ANZ economists estimate the Reserve Bank's new funding for lending programme (FLP) could be as large as $50 billion and they believe the amount available will need to be considerable to ensure maximum impact of the scheme.
In an ANZ Insight publication, ANZ NZ chief economist Sharon Zollner, senior economist Liz Kendall and senior strategist David Croy get under the hood of the FLP, which they believe will be unveiled at the RBNZ's next Monetary Policy Review on November 11 and probably launched quite soon after.
The FLP, with the RBNZ making cheap loans directly to banks for the banks to then on-loan that money cheaply, is to be run alongside the RBNZ's existing large scale asset purchase (LSAP) scheme, under which the RBNZ may buy up to $100 billion (though the size may yet be increased) of mostly government bonds.
"The [FLP] will need to be available up to a considerable amount to ensure maximum impact, though the size of the programme and take-up is uncertain," the economists say.
"We don’t expect it to be as large as the LSAP, but we do expect a meaningful programme, perhaps as large as $30-50 billion."
The economists say retail mortgage and deposit rates look set to go "meaningfully lower". And they believe if the FLP is effective, that could reduce pressure on the RBNZ to take the Official Cash Rate lower.
At the moment the OCR is at 0.25%, which is where it has been since the RBNZ dropped it sharply from 1.25% in March, with the pledge that it would remain at the current level for 12 months (from March). The RBNZ has subsequently made many mentions of the potential prospect of taking the OCR into negative territory and it has asked banks to get their systems ready by the end of this year (some weren't reading in March) to handle negative interest rates.
The 'market' is widely expecting the OCR will go below zero early next year.
The ANZ economists say that, on balance, they still expect a negative OCR next year, given the "very challenging" outlook for both the labour market and inflation.
"However, the implementation of a FLP may take the pressure off in the short term, increasing the odds of a slightly later or more gradual implementation."
The introduction of an FLP represents "a concerted effort" by the RBNZ to have a more targeted impact on retail rates with additional stimulus, complementing the LSAP programme that has seen a significant easing in wholesale interest rates, the economists say.
'Not the same impact'
"It is fair to say that the easing seen in wholesale markets has not generated the same impact in retail interest rates.
"To illustrate, the OCR is 150bps lower than it was two years ago, and in that time, the lowest new mortgage rate is 160bps lower. But over the same period, 3-year and 10-year NZGB [government bond] yields are around 200bps lower. This is because the LSAP has a direct effect on bond yields, but has less of an impact on retail interest rates, the determinants of which are more complex.
"But retail rates are where the rubber hits the road in terms of stimulus, so the RBNZ has decided to target them more directly."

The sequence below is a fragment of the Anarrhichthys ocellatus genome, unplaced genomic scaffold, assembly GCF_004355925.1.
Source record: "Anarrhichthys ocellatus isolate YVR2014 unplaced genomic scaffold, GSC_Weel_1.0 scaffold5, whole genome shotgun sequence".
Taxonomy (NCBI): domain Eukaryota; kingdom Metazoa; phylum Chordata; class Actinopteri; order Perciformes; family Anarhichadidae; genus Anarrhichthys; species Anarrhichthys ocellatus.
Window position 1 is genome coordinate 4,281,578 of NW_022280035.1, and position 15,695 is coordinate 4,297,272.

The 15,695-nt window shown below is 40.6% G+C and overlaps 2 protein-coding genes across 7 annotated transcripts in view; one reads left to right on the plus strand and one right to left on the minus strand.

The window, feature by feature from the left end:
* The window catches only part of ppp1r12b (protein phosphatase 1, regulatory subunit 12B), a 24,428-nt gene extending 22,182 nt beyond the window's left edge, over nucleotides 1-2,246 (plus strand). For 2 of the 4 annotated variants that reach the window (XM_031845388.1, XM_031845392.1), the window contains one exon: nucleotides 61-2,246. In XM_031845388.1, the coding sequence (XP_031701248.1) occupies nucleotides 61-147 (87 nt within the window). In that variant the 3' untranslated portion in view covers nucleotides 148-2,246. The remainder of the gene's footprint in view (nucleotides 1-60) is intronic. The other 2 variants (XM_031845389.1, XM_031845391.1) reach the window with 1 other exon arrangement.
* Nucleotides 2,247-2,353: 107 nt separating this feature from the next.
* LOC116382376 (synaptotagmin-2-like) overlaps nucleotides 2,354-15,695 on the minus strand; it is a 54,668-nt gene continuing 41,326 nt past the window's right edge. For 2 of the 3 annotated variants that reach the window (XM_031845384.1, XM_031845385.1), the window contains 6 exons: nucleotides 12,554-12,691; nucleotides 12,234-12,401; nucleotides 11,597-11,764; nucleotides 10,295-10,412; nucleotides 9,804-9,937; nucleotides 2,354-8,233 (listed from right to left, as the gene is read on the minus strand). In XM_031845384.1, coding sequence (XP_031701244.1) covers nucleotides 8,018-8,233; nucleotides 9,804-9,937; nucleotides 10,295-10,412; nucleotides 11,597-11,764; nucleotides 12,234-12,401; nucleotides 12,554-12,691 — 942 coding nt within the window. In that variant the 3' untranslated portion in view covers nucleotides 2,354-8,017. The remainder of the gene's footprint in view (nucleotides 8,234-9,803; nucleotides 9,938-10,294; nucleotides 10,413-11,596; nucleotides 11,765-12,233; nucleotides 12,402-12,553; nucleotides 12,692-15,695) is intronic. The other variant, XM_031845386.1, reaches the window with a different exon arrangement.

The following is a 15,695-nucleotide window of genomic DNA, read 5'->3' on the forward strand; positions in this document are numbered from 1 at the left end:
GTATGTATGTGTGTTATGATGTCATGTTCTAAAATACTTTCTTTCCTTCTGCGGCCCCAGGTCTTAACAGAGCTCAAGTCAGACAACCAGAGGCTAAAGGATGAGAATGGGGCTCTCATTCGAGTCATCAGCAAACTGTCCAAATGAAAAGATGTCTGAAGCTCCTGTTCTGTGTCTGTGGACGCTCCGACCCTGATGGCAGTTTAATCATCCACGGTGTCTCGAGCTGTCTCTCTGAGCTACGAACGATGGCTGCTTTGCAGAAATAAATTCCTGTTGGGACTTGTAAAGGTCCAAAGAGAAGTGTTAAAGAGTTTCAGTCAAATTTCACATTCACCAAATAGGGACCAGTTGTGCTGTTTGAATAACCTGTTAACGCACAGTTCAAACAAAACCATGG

The economists say that at "a high level", the LSAP and FLP would be very similar. Both are funded by central bank money (“printed money”) and thus both schemes drive up the supply of cash.
"But whereas the LSAP drives bond yields down with follow-on impacts on broader market rates, the FLP is expected to drive mortgage rates down directly by providing cheap funds straight to the banks.
"If there were an openly traded market for mortgages, SME and corporate loans (as there is for government bonds), the RBNZ could simply tilt the LSAP away from NZGBs and instead target those assets, lowering interest rates on these products directly.
Achieving the same result
"But the RBNZ can’t do that without undermining bank intermediation (which plays a crucial role in the credit aggregation and creation process and the functioning of the financial system), and nor would it want to, since that would come with credit risk and could result in the RBNZ effectively becoming a retail bank.
"But by lending funds to banks though the FLP, banks are then able to on-lend these funds and the RBNZ is able to broadly achieve the same result."
The economists say while an "all-in" approach to stimulus was the right approach at the advent of the Covid-19 crisis, the RBNZ now has the luxury of time to consider the net impacts of its policies (particularly monitoring the impact of the FLP on retail rates) and to think about trade-offs around the likes of a negative OCR, given uncertainties around its impacts, its risks, and the unknown point at which further rate cuts become counter-productive.
"We still think the RBNZ will remain dovish and aggressive in their approach to stimulus, but that doesn’t necessarily mean it’s a no-brainer that the best approach is to pull the trigger on its tools all at once.
'The OCR will be dropped'
"We still expect that the OCR will be dropped by 50bps in April, all things considered. But the introduction of the FLP tilts risks towards a lower or negative OCR occurring slightly later (say at the MPS in May) or more gradually (perhaps in 25bps increments, or with a cut to just above zero before deciding whether to take the OCR even lower).
"Of course, a sudden turn south in the data would change the picture again – as always, this view is contingent on our economic forecasts being right, and as we’ve stressed many times, uncertainty is extreme at the moment, given the unprecedented nature of the closed border, fiscal stimulus, and other policies such as the mortgage deferment scheme."